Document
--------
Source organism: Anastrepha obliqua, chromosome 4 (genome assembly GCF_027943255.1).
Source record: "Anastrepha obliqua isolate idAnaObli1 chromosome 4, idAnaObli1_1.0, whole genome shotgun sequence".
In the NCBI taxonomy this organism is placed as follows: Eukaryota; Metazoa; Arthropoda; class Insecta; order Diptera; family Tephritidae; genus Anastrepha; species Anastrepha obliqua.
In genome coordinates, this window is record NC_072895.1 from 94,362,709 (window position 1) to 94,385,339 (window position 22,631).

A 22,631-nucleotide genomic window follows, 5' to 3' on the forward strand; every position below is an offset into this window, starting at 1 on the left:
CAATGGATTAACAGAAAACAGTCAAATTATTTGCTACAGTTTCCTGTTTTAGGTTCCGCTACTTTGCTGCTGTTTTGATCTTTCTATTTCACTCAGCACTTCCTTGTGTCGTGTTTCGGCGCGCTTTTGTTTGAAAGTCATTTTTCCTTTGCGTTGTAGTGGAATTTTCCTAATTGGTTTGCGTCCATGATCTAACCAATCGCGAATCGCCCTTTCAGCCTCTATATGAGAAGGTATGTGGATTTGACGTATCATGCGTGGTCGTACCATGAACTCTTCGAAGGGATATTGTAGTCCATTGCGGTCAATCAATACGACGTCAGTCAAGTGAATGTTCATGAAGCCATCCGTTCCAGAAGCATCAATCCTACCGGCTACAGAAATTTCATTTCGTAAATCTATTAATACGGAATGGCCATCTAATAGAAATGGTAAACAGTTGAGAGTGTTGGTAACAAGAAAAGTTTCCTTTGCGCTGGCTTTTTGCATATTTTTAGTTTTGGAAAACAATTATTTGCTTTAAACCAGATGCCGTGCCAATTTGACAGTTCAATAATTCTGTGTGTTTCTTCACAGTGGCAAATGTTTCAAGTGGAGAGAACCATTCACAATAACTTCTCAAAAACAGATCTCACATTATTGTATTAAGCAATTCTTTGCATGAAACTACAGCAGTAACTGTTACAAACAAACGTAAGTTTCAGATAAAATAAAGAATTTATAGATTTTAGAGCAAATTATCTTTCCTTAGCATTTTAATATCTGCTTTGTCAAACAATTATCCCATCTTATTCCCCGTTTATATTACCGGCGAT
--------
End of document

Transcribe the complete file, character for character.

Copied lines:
Source organism: Anastrepha obliqua, chromosome 4 (genome assembly GCF_027943255.1).
Source record: "Anastrepha obliqua isolate idAnaObli1 chromosome 4, idAnaObli1_1.0, whole genome shotgun sequence".
In the NCBI taxonomy this organism is placed as follows: Eukaryota; Metazoa; Arthropoda; class Insecta; order Diptera; family Tephritidae; genus Anastrepha; species Anastrepha obliqua.
In genome coordinates, this window is record NC_072895.1 from 94,362,709 (window position 1) to 94,385,339 (window position 22,631).

A 22,631-nucleotide genomic window follows, 5' to 3' on the forward strand; every position below is an offset into this window, starting at 1 on the left:
CAATGGATTAACAGAAAACAGTCAAATTATTTGCTACAGTTTCCTGTTTTAGGTTCCGCTACTTTGCTGCTGTTTTGATCTTTCTATTTCACTCAGCACTTCCTTGTGTCGTGTTTCGGCGCGCTTTTGTTTGAAAGTCATTTTTCCTTTGCGTTGTAGTGGAATTTTCCTAATTGGTTTGCGTCCATGATCTAACCAATCGCGAATCGCCCTTTCAGCCTCTATATGAGAAGGTATGTGGATTTGACGTATCATGCGTGGTCGTACCATGAACTCTTCGAAGGGATATTGTAGTCCATTGCGGTCAATCAATACGACGTCAGTCAAGTGAATGTTCATGAAGCCATCCGTTCCAGAAGCATCAATCCTACCGGCTACAGAAATTTCATTTCGTAAATCTATTAATACGGAATGGCCATCTAATAGAAATGGTAAACAGTTGAGAGTGTTGGTAACAAGAAAAGTTTCCTTTGCGCTGGCTTTTTGCATATTTTTAGTTTTGGAAAACAATTATTTGCTTTAAACCAGATGCCGTGCCAATTTGACAGTTCAATAATTCTGTGTGTTTCTTCACAGTGGCAAATGTTTCAAGTGGAGAGAACCATTCACAATAACTTCTCAAAAACAGATCTCACATTATTGTATTAAGCAATTCTTTGCATGAAACTACAGCAGTAACTGTTACAAACAAACGTAAGTTTCAGATAAAATAAAGAATTTATAGATTTTAGAGCAAATTATCTTTCCTTAGCATTTTAATATCTGCTTTGTCAAACAATTATCCCATCTTATTCCCCGTTTATATTACCGGCGAT